The freeze/thaw cycle, traffic loading and the condition of the soils beneath the pavement all contribute to deterioration of street surfaces. Maintenance and rehabilitation treatments are employed to prolong the life of an existing road surface in a cost-effective manner. Preventive maintenance techniques are used to delay future deterioration, such as crack sealing, patching and surface treatments (like chip seals). Corrective maintenance is performed to address distresses that have already occurred such as potholes and rutting. When the deterioration has advanced beyond repair through maintenance, reconstruction is needed to reconstruct the existing pavement and reset the deterioration process. This may involve a slurry seal or full paving overlay.
The City’s Streets Division crews work on the City’s asphalt surfaced streets throughout spring, summer and fall. During these months you may see staff filling potholes, applying crack seal, and repaving larger areas of the roadways in need of improvement.
Older asphalt pavements might have a variety of surface defects including small and large cracks, oil spots and raveling. These issues can lead to further deterioration and costly repairs for the City. The City uses a maltene-based material called crack seal to treat these problems. The result of this preventive treatment is a significantly longer lifespan for the treated side of the road. It also costs less to maintain than the untreated side of the road. The City also employs the use of hot-mix asphalt mastic repair materials to stabilize these types of distressed areas of the roadway.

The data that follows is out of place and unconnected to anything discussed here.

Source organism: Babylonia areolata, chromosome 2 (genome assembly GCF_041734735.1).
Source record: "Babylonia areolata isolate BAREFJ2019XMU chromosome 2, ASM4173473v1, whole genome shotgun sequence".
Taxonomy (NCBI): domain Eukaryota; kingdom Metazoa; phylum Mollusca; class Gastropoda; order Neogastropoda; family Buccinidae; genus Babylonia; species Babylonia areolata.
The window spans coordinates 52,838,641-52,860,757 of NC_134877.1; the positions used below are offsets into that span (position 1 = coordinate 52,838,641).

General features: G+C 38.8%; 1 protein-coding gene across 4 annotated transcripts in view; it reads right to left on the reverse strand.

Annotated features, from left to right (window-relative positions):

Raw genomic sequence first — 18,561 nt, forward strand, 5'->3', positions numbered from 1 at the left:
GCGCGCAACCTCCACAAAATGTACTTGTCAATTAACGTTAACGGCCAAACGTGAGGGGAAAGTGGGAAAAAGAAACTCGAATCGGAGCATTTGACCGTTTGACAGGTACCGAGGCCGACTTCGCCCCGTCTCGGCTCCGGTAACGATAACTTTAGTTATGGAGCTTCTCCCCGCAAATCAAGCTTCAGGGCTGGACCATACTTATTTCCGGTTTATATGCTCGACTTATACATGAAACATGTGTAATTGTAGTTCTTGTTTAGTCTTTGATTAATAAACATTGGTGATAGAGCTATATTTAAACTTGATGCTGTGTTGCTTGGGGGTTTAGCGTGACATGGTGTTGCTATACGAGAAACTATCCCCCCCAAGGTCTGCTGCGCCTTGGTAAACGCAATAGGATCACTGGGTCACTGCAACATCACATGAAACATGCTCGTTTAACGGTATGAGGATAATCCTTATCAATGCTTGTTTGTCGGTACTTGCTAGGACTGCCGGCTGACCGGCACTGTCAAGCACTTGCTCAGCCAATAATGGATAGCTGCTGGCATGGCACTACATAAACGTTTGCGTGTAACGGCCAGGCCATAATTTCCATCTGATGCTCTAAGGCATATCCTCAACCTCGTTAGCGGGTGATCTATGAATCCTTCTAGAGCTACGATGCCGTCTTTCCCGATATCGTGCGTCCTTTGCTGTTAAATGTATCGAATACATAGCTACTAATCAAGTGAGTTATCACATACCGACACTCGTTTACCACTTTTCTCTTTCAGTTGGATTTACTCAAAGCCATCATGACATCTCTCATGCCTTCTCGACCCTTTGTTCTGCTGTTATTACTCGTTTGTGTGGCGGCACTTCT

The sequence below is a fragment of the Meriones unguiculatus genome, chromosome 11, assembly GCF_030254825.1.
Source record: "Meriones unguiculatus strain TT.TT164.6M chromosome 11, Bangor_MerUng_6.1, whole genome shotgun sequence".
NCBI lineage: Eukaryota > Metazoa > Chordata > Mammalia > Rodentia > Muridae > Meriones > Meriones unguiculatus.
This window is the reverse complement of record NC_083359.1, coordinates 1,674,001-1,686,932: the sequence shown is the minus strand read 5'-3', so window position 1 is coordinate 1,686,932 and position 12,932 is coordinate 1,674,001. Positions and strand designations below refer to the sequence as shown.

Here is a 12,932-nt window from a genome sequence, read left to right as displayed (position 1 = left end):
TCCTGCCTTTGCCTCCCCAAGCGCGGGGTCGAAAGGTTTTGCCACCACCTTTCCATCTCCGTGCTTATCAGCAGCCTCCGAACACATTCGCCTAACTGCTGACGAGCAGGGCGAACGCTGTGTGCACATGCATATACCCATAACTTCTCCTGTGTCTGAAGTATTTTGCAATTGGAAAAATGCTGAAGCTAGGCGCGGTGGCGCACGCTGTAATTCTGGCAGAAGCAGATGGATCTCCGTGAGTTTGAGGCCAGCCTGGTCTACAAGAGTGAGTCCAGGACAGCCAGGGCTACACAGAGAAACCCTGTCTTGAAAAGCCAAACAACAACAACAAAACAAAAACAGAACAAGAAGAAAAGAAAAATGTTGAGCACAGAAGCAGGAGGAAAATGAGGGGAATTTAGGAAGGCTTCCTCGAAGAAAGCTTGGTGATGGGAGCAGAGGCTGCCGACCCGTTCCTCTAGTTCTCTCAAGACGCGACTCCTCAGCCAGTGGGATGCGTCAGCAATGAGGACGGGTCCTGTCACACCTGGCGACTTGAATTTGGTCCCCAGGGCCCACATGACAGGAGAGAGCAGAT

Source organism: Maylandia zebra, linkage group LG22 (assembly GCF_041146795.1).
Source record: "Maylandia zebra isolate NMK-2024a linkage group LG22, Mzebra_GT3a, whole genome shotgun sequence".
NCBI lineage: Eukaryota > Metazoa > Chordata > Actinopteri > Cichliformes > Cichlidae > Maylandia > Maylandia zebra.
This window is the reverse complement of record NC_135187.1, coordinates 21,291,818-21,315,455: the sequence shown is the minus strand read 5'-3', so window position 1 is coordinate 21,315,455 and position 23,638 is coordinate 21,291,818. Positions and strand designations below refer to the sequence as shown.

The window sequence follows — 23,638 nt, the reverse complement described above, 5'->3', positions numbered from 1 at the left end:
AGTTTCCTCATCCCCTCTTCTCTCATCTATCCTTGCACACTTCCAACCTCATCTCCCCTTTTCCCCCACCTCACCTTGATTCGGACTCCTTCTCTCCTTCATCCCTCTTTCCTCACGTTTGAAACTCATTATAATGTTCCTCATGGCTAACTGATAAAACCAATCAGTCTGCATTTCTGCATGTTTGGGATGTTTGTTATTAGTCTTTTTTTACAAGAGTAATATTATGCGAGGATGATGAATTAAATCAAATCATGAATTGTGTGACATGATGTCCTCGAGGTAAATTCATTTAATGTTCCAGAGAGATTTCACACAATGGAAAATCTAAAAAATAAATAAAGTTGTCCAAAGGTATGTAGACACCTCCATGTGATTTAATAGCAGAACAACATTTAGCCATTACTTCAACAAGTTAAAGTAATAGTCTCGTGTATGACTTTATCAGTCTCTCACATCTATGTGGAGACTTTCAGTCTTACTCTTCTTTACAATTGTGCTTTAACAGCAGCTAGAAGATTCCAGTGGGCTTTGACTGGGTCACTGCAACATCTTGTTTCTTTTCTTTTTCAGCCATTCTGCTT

Many municipalities hold the homeowners adjacent to the sidewalk responsible for maintenance and repair of the concrete. For those who do not own their property, such as HOA members in condominium communities, the issue becomes more complicated.
Sidewalk repairs can be categorized as short term measures that last from one to five years, and long term solutions such as sidewalk replacement. This involves the removal and replacement of the entire sidewalk panels or slabs and if done properly can extend the life of the sidewalk well over 10 years.
While some of the damage to sidewalks is caused by tripping hazards, spalling is also a common problem that can be expensive to repair. This is where the aggregate under the concrete deteriorates and is exposed to the surface of the sidewalk. While it may seem minor, if the damage extends deeper than two inches, the problem can potentially affect the subbase of the sidewalk.
We are not able to repair all sidewalks due to the cost of materials and our limited budget. We prioritize repairs based on the rating that is received from the inspection and the location of the damage. If you have a lower rating or time-sensitive needs for a sidewalk repair, you can hire an independent contractor to perform the work and obtain a permit from Parks for working around tree roots.